Friday afternoon we were wandering around our backyard with some friends when I noticed what looked like a swarm of bees high in a black cherry tree. I instantly dismissed it and didn’t even say anything because I figured it too late in the season for a wild swarm. A few minutes later though, one of the boys noticed it too and said so. Upon closer inspection we realized that it was indeed a swarm of honeybees.
Jonny and his friend grabbed a ladder and a nuc box that we bought earlier this year (in hopes of catching a wild swarm) and set up what we hoped would be a trap for the bees because they were way too high in the tree for us to go after them.
We remarked on the fact that the swarm was relatively close to our hives. Jonny and I exchanged a glance but quickly concluded that that swarm couldn’t be from one of our hives because we just installed our packages this spring and our bees had plenty of room….
Just to be sure, Jonny made a quick peek inside both hives. There were still lots of bees in both so we assumed that it wasn’t one of our hives that swarmed. We speculated that maybe a recent storm had upset a wild colony and now they were looking for a new home.
We decided that the ladder wasn’t sturdy enough and moved the hive onto something else. There were so many scouts checking out the hive that we thought this was going to be easy. Surely at any moment they would call the rest of the crew to move into this great new hive.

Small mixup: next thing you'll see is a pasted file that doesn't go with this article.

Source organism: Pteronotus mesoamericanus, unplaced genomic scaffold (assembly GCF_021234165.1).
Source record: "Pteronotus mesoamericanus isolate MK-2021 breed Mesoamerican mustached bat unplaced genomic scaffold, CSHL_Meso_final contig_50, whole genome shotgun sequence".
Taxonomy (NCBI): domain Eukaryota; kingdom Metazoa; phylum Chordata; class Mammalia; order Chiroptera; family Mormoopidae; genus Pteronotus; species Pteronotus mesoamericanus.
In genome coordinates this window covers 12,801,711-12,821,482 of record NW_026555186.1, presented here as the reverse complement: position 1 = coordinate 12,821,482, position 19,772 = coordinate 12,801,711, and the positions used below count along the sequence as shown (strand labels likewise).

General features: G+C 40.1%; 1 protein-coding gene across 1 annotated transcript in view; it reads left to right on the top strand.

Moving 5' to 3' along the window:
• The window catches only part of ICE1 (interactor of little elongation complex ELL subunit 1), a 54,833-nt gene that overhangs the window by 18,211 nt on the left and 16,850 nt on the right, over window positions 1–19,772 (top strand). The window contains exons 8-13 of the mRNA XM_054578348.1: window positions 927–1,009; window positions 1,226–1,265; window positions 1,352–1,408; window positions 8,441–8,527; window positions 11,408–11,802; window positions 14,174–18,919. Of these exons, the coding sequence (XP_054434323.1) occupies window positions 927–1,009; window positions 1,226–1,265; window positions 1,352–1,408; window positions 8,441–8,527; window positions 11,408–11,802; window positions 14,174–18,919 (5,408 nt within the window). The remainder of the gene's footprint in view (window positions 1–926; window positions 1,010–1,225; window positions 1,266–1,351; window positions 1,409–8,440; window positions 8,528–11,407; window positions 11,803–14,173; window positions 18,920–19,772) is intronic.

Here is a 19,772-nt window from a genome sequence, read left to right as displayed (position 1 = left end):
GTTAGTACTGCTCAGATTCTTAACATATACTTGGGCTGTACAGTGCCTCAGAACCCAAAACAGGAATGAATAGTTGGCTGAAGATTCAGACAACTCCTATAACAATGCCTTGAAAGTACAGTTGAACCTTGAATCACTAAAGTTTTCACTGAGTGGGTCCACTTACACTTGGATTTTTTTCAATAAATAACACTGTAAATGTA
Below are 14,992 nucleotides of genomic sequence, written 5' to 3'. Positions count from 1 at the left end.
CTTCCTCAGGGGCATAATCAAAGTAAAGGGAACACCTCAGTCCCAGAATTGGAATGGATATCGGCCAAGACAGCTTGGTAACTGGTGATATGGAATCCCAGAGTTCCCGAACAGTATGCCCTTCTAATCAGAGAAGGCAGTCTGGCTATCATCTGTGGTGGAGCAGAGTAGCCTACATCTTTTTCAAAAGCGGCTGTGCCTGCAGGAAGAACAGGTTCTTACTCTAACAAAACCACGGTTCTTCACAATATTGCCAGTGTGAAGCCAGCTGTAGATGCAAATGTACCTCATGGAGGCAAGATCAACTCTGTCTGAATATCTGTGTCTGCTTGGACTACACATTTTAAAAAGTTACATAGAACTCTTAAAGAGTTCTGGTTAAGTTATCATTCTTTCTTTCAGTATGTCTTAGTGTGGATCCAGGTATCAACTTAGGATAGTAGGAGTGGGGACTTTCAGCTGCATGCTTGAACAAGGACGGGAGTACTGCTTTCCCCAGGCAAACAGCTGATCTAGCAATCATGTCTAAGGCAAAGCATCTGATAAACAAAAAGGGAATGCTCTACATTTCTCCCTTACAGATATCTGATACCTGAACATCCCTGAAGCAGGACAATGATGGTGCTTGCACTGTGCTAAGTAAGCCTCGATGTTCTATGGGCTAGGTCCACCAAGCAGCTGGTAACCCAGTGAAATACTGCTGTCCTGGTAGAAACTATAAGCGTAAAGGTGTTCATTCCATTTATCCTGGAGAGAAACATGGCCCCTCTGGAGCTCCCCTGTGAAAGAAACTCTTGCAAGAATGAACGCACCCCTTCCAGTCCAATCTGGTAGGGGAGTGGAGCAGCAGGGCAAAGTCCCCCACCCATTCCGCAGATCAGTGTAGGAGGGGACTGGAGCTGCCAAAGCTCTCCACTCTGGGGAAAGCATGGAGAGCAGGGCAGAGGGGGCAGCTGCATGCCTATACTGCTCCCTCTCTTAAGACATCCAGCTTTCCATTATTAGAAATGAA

Meahwhile, Jonny and I opened up our Lark Rise hive again for another look. The bottom super did seem a bit emptier than it should, but we didn’t spend much time looking around because those bees were not happy at all. They were mad. We began to realize that the swarm may have originated from Lark Rise.
What we discovered confirmed our growing suspicions. These bees planned and prepared to swarm. We found at least five open queen cells. We also found eggs, so we hope that a new queen has already started laying.
We opened up Candleford and took a really good look around there too. We noticed a couple of funny cells (don’t know what they are) but nothing to indicate that they had raised a new queen. So, Lark Rise it was.
We can see the swarm from our bedroom window. When we aren’t walking out to check on them, we are spying on the swarm from the window. I folded laundry in my bedroom Sunday afternoon with one eye on the bees at all times. When they move, I want to see it happen!
And even if we catch them…
‘A swarm in May is worth a load of hay; a swarm in June is worth a silver spoon; but a swarm in July is not worth a fly’—for it is then too late‥to store up‥honey before the flowers begin to fade.
[1879 R. Jefferies Wild Life in Southern County vii.]
We’re trying though. Maybe Monday will be the day.